Universally, a wedding is about three C's—ceremony, commitment, and celebration—but so much of the experience depends on who and where you are as a bride. Take a walk down someone else's aisle for a change—with our Weddings Around the World series that explores marital traditions all across the map. This stop: Israel.
As the land "flowing with milk and honey," Israel sounds like a place that knows how to throw a good party, right? Curious about how the culture approaches our favorite parties of all time — i.e. weddings! — we called up Israeli wedding planner Lisa Shiner, Partner at the Tel Aviv-based wedding production company BE Group, and real-life Israeli bride Yael Plotkin-Ezra for a tutorial.
"It looks like a bit of a mess," says Shiner with a laugh, "but it's a very fun mess. Israelis tend to have a much more party emphasis than other cultures when it comes to weddings." The rowdy crowds and very late late-night dancing may make for a more informal experience than many Western weddings, but Israelis are equally concerned with a ceremony that's sentimental. "It was important to us that all of the details of our wedding reflected who we are," says Plotkin-Ezra, "a family of loving, warm people who love simplicity and a good joke."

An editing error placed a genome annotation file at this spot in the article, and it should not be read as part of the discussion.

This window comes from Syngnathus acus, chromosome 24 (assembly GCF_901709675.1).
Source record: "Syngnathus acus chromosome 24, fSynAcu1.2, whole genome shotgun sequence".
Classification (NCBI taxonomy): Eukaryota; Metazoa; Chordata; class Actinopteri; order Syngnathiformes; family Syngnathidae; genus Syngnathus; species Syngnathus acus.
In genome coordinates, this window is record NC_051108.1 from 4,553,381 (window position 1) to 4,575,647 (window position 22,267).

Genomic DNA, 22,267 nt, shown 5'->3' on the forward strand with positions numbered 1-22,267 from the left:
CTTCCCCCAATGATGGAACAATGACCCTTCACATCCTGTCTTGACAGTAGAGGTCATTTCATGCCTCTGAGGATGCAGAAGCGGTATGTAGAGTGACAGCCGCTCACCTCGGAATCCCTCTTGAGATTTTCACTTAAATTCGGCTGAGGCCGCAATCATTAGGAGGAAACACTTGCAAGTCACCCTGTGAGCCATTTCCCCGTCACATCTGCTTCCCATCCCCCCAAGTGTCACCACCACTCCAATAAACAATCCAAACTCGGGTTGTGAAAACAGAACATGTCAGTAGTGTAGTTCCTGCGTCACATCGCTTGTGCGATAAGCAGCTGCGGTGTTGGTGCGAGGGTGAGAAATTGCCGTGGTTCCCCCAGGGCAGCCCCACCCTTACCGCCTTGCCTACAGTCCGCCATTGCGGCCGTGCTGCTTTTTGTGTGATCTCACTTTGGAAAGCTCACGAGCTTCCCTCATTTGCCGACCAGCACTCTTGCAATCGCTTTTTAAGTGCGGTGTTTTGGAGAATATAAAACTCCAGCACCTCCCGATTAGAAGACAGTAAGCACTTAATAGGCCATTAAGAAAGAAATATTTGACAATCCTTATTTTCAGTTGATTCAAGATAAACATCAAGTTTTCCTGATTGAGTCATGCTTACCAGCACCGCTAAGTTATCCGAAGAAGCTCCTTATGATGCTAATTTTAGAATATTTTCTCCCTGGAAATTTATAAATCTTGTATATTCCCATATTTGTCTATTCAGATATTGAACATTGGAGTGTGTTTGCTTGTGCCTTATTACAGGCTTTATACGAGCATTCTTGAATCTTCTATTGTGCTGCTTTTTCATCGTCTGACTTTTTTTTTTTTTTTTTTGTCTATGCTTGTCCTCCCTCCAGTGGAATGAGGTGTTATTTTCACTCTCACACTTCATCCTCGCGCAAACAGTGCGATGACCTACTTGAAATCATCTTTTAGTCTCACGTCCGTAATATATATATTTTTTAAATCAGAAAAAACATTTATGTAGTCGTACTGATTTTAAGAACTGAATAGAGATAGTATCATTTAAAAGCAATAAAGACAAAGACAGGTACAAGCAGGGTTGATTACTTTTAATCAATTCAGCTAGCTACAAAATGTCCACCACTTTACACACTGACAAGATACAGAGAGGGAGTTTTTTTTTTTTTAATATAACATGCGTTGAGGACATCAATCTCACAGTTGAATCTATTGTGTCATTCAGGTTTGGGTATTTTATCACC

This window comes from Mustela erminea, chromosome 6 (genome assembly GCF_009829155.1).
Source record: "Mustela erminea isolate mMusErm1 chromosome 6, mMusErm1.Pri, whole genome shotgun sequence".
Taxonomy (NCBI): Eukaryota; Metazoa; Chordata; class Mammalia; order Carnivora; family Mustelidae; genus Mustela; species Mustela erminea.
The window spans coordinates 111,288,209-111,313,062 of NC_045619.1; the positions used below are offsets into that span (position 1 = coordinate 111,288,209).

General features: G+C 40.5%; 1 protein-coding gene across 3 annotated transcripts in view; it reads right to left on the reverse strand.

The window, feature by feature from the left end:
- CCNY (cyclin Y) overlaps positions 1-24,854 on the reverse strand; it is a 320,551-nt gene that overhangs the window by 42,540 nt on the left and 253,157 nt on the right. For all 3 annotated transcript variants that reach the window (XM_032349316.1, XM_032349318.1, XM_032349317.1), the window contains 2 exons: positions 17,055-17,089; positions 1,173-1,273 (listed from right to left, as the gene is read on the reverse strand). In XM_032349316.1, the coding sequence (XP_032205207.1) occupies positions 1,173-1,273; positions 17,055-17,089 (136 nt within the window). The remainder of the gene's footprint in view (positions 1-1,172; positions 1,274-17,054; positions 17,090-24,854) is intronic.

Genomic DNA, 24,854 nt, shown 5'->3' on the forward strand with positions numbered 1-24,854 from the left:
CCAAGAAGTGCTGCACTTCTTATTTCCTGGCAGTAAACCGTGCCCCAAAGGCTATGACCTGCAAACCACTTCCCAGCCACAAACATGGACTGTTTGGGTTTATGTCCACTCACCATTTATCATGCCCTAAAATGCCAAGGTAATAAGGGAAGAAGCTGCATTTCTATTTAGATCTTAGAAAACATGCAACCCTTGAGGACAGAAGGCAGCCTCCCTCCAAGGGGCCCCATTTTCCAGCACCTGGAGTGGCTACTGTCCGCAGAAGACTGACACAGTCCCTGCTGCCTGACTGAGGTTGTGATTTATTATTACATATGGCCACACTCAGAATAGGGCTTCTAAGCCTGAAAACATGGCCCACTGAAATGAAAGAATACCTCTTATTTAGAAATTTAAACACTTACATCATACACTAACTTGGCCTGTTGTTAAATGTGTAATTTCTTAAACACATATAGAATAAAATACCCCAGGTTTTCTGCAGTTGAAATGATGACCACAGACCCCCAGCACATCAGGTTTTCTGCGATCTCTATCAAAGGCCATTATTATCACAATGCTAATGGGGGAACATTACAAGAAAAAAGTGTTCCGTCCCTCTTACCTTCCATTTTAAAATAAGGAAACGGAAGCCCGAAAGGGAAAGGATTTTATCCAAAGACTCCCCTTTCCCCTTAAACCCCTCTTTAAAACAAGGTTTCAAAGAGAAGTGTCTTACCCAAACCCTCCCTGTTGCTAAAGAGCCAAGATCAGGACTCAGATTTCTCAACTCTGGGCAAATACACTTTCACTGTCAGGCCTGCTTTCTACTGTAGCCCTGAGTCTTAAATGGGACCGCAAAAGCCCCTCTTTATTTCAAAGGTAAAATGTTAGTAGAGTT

As with all countries, those wedding details differ based on a couple's geographic location, as well as their religious and cultural backgrounds. Shiner points out that the ceremonies of North African and Indian ethic groups of Israel will look different than those of the various Jewish sects. Still, she was willing to walk us through some of the most common experiences one might expect when attending an Israeli wedding.